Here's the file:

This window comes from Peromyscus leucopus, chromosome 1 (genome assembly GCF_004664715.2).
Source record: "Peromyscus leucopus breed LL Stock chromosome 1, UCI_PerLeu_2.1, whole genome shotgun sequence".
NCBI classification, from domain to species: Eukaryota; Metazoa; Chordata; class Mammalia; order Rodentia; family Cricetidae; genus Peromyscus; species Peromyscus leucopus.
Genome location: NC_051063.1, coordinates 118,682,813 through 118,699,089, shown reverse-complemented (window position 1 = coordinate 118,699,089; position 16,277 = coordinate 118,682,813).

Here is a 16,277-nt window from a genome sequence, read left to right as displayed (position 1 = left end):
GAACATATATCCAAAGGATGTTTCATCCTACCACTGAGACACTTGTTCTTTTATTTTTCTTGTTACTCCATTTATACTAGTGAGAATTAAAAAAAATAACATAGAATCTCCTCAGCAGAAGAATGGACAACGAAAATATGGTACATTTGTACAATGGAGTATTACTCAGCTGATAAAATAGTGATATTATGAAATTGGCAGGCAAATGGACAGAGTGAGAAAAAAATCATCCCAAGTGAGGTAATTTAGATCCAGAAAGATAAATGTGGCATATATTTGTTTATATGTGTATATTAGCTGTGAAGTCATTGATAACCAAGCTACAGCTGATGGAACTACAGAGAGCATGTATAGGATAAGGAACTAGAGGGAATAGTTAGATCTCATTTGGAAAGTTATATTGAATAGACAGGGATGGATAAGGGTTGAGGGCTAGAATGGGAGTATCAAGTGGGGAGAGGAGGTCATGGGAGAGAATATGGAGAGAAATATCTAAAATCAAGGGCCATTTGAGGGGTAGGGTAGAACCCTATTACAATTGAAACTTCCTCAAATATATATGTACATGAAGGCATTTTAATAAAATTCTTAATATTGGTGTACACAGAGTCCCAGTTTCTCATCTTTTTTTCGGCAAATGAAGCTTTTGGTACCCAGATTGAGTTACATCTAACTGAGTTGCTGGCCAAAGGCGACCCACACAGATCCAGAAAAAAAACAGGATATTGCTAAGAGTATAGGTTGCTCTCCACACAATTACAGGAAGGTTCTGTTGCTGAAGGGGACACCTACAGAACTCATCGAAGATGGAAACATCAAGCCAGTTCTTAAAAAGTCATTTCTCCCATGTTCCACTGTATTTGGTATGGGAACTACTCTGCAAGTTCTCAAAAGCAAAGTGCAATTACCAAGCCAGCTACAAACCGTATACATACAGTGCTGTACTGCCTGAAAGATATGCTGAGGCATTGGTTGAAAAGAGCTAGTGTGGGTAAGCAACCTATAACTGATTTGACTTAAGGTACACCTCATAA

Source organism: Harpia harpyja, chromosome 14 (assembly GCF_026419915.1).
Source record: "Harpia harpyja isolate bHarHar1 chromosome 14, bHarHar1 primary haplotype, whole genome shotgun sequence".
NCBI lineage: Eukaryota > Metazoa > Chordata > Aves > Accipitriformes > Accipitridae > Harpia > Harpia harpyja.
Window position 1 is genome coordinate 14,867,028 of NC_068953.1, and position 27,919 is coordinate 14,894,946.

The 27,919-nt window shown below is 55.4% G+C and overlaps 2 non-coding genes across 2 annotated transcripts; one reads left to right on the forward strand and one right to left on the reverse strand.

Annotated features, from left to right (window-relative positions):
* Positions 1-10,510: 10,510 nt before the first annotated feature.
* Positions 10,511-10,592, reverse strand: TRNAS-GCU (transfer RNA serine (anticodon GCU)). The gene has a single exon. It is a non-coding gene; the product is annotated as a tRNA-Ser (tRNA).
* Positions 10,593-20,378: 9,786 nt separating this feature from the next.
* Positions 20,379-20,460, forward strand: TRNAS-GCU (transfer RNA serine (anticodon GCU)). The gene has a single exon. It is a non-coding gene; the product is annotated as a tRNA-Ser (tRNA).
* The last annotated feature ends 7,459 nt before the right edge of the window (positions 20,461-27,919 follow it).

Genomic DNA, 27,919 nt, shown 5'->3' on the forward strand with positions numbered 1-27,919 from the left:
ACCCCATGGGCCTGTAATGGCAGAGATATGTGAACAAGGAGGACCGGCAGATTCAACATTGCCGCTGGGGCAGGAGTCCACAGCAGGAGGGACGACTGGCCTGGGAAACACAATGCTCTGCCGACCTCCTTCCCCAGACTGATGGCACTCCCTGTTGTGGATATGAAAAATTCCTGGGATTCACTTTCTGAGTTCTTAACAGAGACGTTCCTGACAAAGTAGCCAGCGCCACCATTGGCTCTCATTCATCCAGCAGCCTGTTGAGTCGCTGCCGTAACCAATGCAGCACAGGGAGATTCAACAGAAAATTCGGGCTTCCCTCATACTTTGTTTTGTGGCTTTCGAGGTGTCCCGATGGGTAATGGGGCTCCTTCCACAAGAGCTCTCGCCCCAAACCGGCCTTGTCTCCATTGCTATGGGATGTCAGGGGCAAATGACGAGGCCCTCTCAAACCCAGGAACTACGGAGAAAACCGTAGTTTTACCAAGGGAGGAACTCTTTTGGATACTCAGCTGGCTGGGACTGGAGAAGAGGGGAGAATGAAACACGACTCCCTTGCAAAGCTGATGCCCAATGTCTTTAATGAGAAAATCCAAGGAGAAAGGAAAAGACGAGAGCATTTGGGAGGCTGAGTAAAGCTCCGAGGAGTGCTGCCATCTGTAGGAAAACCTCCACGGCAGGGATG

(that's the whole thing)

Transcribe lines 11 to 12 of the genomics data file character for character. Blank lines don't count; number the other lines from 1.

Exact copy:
The 27,919-nt window shown below is 55.4% G+C and overlaps 2 non-coding genes across 2 annotated transcripts; one reads left to right on the forward strand and one right to left on the reverse strand.

Annotated features, from left to right (window-relative positions):